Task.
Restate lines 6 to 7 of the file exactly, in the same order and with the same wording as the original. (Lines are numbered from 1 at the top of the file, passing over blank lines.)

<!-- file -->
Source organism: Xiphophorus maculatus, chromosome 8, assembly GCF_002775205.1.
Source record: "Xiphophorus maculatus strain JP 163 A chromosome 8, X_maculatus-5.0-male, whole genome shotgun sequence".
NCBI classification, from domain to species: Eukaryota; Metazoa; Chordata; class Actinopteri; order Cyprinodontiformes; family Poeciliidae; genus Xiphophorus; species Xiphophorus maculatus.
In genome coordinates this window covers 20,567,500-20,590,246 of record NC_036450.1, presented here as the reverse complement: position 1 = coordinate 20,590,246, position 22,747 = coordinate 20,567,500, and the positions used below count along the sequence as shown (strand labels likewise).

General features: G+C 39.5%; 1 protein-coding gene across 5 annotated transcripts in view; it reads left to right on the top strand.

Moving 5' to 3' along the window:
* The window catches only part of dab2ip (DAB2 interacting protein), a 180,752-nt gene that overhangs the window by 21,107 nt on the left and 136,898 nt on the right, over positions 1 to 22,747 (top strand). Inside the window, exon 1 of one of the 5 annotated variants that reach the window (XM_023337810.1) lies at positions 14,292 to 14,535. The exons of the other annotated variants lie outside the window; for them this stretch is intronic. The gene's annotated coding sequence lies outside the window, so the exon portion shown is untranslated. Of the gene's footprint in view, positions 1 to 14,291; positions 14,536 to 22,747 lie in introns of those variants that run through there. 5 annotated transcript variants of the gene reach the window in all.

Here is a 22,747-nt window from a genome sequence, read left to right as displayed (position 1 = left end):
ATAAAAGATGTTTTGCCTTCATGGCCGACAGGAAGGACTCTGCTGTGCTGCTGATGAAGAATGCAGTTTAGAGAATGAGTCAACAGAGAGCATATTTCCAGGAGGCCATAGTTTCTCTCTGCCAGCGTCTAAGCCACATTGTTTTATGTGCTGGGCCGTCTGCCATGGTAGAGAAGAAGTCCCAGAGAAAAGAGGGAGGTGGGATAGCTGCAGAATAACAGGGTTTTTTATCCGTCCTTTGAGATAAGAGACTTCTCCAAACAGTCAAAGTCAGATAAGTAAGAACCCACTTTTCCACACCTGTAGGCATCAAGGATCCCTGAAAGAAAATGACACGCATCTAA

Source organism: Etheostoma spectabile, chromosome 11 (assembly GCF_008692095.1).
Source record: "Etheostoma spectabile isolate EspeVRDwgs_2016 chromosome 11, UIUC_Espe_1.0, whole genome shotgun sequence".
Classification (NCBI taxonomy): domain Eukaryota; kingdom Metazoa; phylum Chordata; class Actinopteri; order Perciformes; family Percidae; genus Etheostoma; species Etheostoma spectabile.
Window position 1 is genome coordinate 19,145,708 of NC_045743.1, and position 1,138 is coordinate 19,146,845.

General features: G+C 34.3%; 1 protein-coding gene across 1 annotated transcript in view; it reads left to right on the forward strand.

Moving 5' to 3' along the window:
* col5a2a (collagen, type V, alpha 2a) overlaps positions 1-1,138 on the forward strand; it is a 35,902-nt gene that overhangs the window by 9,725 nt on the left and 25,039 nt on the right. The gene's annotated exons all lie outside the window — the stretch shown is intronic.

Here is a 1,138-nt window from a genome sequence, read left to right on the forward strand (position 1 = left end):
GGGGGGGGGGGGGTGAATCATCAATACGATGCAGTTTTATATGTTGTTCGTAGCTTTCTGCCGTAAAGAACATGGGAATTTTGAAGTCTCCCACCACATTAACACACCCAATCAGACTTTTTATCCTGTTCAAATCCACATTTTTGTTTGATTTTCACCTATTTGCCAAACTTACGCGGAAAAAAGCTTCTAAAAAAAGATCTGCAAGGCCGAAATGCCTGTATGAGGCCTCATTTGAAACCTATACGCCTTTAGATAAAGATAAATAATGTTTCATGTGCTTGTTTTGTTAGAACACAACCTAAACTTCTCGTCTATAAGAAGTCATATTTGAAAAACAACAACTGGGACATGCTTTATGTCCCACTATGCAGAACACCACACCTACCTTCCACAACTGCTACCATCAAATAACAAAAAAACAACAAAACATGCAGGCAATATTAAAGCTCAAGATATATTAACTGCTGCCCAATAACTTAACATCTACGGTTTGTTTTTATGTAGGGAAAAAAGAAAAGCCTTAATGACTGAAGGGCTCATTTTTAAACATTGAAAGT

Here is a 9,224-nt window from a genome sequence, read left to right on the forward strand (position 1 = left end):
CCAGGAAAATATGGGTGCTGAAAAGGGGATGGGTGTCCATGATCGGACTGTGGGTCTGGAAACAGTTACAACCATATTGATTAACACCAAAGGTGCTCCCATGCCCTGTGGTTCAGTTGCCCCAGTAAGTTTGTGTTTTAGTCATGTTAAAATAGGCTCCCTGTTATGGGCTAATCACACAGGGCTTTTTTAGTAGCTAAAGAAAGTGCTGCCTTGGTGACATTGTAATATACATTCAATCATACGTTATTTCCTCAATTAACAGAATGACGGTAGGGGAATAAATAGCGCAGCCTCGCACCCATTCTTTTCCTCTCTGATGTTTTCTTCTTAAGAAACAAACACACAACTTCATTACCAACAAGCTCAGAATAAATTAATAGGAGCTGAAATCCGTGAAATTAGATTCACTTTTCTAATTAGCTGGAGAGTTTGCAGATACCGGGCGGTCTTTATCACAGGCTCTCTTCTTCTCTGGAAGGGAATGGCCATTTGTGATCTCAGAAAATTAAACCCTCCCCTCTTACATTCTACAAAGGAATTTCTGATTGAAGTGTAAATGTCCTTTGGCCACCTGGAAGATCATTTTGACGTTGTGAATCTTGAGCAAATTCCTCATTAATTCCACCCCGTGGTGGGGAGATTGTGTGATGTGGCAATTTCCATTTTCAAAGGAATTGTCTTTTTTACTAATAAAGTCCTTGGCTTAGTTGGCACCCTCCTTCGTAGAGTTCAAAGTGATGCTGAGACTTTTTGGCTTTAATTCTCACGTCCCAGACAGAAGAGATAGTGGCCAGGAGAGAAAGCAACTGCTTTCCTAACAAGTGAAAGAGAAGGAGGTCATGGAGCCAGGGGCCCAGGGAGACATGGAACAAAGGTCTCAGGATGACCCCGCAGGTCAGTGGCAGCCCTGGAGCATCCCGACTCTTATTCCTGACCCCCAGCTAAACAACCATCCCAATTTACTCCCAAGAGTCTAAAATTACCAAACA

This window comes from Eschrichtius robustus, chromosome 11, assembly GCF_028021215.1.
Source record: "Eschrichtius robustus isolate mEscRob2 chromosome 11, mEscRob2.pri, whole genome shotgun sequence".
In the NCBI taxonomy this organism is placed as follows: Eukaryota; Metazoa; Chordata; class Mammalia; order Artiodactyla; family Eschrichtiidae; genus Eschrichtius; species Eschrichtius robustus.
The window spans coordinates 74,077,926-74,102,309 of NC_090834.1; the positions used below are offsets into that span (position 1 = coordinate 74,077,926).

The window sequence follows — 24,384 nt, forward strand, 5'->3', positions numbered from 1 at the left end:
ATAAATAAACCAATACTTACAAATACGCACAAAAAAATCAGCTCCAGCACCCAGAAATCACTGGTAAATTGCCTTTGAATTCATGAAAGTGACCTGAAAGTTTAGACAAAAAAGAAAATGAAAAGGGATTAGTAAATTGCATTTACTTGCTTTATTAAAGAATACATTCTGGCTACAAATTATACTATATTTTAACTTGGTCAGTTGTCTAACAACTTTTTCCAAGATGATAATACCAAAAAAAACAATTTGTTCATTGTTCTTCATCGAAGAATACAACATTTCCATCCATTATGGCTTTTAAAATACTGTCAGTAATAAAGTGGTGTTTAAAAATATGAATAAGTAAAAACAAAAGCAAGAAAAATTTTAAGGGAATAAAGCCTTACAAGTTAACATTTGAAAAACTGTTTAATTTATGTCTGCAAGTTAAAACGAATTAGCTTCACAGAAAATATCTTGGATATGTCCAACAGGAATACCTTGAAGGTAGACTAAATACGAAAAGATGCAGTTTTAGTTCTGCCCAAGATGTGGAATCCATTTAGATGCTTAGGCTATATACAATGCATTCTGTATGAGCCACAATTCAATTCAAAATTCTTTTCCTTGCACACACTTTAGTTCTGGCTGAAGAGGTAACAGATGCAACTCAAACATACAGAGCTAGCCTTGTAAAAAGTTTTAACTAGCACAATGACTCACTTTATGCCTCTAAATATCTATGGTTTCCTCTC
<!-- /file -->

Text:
Moving 5' to 3' along the window:
* The window catches only part of dab2ip (DAB2 interacting protein), a 180,752-nt gene that overhangs the window by 21,107 nt on the left and 136,898 nt on the right, over positions 1 to 22,747 (top strand). Inside the window, exon 1 of one of the 5 annotated variants that reach the window (XM_023337810.1) lies at positions 14,292 to 14,535. The exons of the other annotated variants lie outside the window; for them this stretch is intronic. The gene's annotated coding sequence lies outside the window, so the exon portion shown is untranslated. Of the gene's footprint in view, positions 1 to 14,291; positions 14,536 to 22,747 lie in introns of those variants that run through there. 5 annotated transcript variants of the gene reach the window in all.